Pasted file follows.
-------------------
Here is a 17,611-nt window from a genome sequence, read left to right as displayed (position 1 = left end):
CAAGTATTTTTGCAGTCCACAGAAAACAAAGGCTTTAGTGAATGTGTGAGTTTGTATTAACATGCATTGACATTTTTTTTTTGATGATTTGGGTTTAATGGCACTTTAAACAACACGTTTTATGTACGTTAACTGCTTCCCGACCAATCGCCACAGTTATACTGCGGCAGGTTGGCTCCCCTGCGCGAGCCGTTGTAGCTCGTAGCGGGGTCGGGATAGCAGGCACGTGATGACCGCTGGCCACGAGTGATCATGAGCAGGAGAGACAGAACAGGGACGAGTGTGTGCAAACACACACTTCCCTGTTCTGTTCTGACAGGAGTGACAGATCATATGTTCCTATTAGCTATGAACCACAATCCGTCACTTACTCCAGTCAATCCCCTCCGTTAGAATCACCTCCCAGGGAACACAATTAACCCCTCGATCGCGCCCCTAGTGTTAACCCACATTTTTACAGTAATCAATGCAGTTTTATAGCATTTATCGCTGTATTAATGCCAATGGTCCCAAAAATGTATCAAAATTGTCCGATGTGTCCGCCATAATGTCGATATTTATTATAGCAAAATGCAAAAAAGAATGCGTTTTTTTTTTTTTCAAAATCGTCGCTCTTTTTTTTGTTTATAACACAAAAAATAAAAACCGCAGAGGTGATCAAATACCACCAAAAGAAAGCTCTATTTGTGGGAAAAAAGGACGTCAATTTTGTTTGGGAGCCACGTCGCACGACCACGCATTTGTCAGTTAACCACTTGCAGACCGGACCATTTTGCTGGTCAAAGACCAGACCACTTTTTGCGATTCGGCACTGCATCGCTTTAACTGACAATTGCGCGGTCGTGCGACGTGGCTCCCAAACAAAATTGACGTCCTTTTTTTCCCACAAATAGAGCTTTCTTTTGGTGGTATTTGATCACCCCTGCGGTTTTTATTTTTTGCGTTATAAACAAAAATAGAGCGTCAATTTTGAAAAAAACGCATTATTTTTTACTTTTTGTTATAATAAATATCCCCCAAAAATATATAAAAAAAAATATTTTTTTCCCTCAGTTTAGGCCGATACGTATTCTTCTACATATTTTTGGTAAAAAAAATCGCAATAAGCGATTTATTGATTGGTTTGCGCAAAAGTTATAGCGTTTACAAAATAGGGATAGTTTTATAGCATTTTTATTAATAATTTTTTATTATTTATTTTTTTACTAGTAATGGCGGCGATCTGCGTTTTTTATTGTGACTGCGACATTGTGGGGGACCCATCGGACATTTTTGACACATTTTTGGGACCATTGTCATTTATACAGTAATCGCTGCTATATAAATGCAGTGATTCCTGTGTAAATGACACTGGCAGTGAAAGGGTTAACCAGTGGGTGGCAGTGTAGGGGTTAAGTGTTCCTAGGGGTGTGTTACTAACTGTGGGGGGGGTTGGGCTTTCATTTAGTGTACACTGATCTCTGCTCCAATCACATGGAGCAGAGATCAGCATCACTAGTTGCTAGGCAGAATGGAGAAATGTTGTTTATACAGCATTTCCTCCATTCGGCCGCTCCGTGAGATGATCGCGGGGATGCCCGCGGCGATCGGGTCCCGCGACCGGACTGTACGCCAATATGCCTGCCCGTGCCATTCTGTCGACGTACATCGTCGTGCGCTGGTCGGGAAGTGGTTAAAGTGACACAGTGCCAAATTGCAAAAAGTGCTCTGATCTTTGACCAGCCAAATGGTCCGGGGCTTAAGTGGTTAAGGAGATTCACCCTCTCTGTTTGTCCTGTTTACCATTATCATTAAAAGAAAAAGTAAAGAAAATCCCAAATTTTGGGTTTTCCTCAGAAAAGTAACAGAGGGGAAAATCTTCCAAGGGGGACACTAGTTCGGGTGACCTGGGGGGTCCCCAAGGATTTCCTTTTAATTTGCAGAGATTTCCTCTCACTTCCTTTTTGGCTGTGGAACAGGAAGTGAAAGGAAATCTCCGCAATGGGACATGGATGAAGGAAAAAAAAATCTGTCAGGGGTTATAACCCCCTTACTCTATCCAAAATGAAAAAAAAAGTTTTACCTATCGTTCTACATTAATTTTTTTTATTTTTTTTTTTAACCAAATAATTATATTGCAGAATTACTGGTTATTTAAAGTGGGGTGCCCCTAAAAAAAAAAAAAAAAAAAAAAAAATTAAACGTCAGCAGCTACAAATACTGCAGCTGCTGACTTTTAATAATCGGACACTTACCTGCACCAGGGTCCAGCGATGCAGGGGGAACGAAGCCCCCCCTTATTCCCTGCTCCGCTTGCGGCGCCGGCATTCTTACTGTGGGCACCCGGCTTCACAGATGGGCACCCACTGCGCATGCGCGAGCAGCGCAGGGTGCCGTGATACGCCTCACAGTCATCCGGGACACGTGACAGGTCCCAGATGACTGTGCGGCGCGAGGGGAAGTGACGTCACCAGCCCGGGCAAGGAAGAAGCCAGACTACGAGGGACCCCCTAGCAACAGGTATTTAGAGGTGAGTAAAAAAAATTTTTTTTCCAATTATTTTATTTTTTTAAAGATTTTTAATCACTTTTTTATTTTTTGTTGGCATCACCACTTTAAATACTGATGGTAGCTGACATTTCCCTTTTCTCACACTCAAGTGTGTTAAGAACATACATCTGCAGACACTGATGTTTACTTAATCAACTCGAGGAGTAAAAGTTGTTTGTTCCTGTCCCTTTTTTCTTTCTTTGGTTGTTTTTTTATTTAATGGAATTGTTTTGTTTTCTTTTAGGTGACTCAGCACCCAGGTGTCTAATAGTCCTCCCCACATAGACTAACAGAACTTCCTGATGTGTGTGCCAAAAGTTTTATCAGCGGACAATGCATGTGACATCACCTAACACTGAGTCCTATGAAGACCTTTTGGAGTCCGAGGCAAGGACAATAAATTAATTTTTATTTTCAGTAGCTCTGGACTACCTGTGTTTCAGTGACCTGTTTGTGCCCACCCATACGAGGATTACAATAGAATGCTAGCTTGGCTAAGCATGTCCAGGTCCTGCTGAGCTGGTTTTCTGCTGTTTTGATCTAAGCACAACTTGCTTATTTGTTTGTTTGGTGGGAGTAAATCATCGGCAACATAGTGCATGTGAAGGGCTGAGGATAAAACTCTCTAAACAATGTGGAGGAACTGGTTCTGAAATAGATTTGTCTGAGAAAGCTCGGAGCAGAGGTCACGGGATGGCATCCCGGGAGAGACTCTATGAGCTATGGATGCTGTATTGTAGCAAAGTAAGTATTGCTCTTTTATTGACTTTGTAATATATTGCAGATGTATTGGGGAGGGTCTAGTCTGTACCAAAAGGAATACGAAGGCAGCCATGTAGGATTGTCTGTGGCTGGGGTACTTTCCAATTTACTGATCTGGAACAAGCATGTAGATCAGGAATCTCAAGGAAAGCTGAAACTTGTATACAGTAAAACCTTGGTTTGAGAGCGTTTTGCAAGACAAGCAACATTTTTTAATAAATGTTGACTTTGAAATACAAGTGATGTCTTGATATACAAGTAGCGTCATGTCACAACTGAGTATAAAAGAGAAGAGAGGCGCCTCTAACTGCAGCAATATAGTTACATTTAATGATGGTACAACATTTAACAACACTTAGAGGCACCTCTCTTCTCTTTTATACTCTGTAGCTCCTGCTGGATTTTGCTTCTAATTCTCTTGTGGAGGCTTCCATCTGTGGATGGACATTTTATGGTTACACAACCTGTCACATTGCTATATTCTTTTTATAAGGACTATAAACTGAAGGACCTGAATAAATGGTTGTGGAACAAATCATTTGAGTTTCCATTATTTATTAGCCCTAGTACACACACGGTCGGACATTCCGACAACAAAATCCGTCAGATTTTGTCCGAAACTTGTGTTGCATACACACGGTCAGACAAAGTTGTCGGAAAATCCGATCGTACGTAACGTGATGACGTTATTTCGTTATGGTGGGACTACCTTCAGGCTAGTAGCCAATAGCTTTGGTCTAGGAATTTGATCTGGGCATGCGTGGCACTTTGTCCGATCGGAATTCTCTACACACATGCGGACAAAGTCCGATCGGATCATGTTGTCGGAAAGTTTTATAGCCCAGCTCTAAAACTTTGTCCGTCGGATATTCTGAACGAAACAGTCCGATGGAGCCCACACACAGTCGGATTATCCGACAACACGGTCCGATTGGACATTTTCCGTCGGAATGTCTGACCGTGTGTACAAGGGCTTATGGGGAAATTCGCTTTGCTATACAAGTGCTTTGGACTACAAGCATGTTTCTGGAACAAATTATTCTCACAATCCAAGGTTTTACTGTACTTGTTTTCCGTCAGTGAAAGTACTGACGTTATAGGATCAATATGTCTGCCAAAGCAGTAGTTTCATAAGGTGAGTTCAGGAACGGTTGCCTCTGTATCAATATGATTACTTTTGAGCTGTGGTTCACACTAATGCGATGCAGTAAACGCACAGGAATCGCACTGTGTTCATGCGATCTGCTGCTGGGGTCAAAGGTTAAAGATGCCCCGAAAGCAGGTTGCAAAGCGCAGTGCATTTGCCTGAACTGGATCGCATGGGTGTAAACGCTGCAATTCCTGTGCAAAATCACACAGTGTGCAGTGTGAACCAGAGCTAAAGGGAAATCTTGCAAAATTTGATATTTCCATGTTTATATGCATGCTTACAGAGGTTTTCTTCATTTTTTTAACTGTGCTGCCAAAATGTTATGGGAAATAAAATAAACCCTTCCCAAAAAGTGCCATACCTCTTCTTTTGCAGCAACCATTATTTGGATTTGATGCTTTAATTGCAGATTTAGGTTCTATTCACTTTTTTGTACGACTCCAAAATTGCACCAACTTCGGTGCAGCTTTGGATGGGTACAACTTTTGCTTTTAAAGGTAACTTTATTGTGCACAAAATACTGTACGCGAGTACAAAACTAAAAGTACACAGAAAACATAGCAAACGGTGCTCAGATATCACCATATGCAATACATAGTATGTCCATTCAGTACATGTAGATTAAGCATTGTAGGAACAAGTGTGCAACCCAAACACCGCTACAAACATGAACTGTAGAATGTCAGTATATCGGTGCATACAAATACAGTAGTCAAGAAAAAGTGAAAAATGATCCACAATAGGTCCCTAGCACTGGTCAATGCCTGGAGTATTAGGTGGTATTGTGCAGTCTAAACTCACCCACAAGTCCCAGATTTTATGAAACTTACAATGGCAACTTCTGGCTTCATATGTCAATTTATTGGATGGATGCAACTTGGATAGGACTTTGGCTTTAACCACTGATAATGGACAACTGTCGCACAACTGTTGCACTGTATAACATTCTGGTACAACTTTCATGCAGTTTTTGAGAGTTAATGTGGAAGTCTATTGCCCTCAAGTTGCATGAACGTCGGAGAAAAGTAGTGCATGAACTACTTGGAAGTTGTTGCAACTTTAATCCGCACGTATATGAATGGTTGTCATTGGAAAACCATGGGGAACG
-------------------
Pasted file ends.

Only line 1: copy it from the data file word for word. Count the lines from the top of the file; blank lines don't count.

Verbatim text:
Here is a 17,611-nt window from a genome sequence, read left to right as displayed (position 1 = left end):